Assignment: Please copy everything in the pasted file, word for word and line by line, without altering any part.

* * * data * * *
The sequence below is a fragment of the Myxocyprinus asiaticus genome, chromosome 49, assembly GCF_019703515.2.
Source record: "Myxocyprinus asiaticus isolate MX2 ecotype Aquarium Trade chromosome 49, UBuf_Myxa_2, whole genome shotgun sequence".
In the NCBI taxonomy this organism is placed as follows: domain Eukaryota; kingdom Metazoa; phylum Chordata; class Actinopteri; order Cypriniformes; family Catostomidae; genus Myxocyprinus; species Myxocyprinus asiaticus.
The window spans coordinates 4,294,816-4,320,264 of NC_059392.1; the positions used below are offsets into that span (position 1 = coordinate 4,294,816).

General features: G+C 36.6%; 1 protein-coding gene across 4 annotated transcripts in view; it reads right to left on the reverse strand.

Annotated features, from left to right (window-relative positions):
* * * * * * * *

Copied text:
The sequence below is a fragment of the Myxocyprinus asiaticus genome, chromosome 49, assembly GCF_019703515.2.
Source record: "Myxocyprinus asiaticus isolate MX2 ecotype Aquarium Trade chromosome 49, UBuf_Myxa_2, whole genome shotgun sequence".
In the NCBI taxonomy this organism is placed as follows: domain Eukaryota; kingdom Metazoa; phylum Chordata; class Actinopteri; order Cypriniformes; family Catostomidae; genus Myxocyprinus; species Myxocyprinus asiaticus.
The window spans coordinates 4,294,816-4,320,264 of NC_059392.1; the positions used below are offsets into that span (position 1 = coordinate 4,294,816).

General features: G+C 36.6%; 1 protein-coding gene across 4 annotated transcripts in view; it reads right to left on the reverse strand.

Annotated features, from left to right (window-relative positions):